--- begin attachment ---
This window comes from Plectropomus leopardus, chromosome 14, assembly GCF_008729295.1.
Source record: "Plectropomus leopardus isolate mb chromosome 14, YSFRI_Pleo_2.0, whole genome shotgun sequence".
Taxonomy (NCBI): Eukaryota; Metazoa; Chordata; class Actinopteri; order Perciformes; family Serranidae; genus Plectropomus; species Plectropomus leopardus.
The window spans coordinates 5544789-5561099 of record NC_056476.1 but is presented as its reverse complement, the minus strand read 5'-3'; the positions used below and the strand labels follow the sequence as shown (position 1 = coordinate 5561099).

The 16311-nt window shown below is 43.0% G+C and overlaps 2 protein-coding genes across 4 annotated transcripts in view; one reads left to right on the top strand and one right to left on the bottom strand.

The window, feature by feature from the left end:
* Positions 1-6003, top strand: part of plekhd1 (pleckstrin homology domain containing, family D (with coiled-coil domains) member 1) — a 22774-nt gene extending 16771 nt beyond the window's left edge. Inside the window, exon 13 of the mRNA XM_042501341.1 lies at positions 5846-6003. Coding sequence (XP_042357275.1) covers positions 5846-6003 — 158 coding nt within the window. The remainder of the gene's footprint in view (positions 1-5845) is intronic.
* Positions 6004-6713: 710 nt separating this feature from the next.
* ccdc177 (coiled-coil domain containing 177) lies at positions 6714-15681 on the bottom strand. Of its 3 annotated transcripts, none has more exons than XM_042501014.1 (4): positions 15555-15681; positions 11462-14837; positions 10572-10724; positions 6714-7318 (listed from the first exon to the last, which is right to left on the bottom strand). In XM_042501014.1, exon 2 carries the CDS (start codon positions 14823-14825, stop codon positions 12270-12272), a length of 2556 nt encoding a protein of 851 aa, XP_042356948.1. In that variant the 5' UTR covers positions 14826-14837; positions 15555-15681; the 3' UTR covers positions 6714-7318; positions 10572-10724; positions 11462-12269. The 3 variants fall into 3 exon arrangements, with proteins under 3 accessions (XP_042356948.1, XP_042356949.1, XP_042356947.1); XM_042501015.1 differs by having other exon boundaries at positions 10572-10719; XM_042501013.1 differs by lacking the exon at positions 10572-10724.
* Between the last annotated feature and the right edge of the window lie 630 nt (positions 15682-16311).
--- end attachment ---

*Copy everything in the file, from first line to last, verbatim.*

This window comes from Plectropomus leopardus, chromosome 14, assembly GCF_008729295.1.
Source record: "Plectropomus leopardus isolate mb chromosome 14, YSFRI_Pleo_2.0, whole genome shotgun sequence".
Taxonomy (NCBI): Eukaryota; Metazoa; Chordata; class Actinopteri; order Perciformes; family Serranidae; genus Plectropomus; species Plectropomus leopardus.
The window spans coordinates 5544789-5561099 of record NC_056476.1 but is presented as its reverse complement, the minus strand read 5'-3'; the positions used below and the strand labels follow the sequence as shown (position 1 = coordinate 5561099).

The 16311-nt window shown below is 43.0% G+C and overlaps 2 protein-coding genes across 4 annotated transcripts in view; one reads left to right on the top strand and one right to left on the bottom strand.

The window, feature by feature from the left end:
* Positions 1-6003, top strand: part of plekhd1 (pleckstrin homology domain containing, family D (with coiled-coil domains) member 1) — a 22774-nt gene extending 16771 nt beyond the window's left edge. Inside the window, exon 13 of the mRNA XM_042501341.1 lies at positions 5846-6003. Coding sequence (XP_042357275.1) covers positions 5846-6003 — 158 coding nt within the window. The remainder of the gene's footprint in view (positions 1-5845) is intronic.
* Positions 6004-6713: 710 nt separating this feature from the next.
* ccdc177 (coiled-coil domain containing 177) lies at positions 6714-15681 on the bottom strand. Of its 3 annotated transcripts, none has more exons than XM_042501014.1 (4): positions 15555-15681; positions 11462-14837; positions 10572-10724; positions 6714-7318 (listed from the first exon to the last, which is right to left on the bottom strand). In XM_042501014.1, exon 2 carries the CDS (start codon positions 14823-14825, stop codon positions 12270-12272), a length of 2556 nt encoding a protein of 851 aa, XP_042356948.1. In that variant the 5' UTR covers positions 14826-14837; positions 15555-15681; the 3' UTR covers positions 6714-7318; positions 10572-10724; positions 11462-12269. The 3 variants fall into 3 exon arrangements, with proteins under 3 accessions (XP_042356948.1, XP_042356949.1, XP_042356947.1); XM_042501015.1 differs by having other exon boundaries at positions 10572-10719; XM_042501013.1 differs by lacking the exon at positions 10572-10724.
* Between the last annotated feature and the right edge of the window lie 630 nt (positions 15682-16311).